In the post Cold War era, theories related to the contested powers of the United States permeated the political discourse, and the ubiquity of the American influence in the world became a topic of discussion. According to Gowan (2008), one of the characteristic traits of American foreign policy has been the preservation of its capitalist policies, through the spread of liberal values all over the world. He argues that despite the rise of Asian powers, the US has managed to maintain its “world empire image” (347) through the sustainability of American dominated free market and institutions. The result of this post-Cold War strategy is the increasing political influence of the US in military and security issues. In sum, the American dream in foreign policy in the post-Cold War period can be looked at on two levels – one is economic and is related with the ever expanding policies of trade liberalism. The other one is related to growing political power, stemming from the preservation of American controlled markets. For the purposes of this essay, both will be examined.
The American economic liberalism in the new era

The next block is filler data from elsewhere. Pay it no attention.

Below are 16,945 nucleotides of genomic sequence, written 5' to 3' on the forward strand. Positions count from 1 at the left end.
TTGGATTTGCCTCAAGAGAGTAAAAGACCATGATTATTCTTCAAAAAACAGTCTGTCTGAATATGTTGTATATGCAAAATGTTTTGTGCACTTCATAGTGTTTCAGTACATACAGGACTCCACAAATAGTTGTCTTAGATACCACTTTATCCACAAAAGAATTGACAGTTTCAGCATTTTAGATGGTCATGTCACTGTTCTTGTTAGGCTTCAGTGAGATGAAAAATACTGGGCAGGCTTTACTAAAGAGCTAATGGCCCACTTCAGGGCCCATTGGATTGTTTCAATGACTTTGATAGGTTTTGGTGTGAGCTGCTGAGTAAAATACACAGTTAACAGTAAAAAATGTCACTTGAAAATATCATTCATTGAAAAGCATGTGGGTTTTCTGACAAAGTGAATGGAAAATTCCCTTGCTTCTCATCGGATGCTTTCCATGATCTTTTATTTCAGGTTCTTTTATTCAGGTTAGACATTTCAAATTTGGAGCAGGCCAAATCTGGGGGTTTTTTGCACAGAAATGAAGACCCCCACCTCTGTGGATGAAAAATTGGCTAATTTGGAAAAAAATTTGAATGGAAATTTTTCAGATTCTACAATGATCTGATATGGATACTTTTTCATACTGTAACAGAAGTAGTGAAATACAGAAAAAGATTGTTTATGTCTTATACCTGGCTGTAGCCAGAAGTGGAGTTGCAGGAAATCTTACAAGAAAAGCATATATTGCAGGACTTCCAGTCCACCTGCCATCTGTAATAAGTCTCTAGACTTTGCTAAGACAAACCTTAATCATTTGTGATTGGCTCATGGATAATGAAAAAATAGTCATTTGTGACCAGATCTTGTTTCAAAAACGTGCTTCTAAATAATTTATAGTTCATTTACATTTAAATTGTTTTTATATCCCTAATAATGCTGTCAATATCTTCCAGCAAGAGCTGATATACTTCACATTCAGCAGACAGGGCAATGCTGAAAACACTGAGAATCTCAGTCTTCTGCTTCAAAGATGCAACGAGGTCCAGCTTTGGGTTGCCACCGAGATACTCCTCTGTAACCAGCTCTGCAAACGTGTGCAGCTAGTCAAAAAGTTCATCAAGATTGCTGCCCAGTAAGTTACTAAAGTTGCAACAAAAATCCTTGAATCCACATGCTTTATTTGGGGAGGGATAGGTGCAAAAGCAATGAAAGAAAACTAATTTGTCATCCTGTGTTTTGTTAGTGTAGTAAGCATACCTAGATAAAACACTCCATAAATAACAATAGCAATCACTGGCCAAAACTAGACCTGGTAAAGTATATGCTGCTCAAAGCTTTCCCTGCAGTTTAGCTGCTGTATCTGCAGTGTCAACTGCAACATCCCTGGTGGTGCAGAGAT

In this section, it will not be sufficient to explore only the American macroeconomic performance after the end of the post Cold War. First, we need to briefly highlight the ideological tenets, on which this performance rests. The ideology, which has shaped the US performance since WWII is related to economic liberalism, free trade and cooperation, for the purposes of sustaining a capitalist model of production (Gowan, 2008; Brown, 2005 Cox, 2003; 2008). It rests on the image of liberal values and openness, which the US embraced during its expansion in Latin America in the 19th century. This image, described by some as American exceptionalism (Hunt, 1987; Levy, 2001) has remained continuity in US foreign policy, despite the changing conditions of the external political environment. The idea of open trade, dynamic industries and multi-lateral trade relations are all tenets of the perpetuating image of the United States as a key player in trade and economics, and a proponent of capitalism. Although it is argued whether this consistency has revolved around economic multilateralism, mercantilism or neo-imperialism (Wallerstein, 2003; Gowan, 2008), its perpetuation in international affairs is undisputed.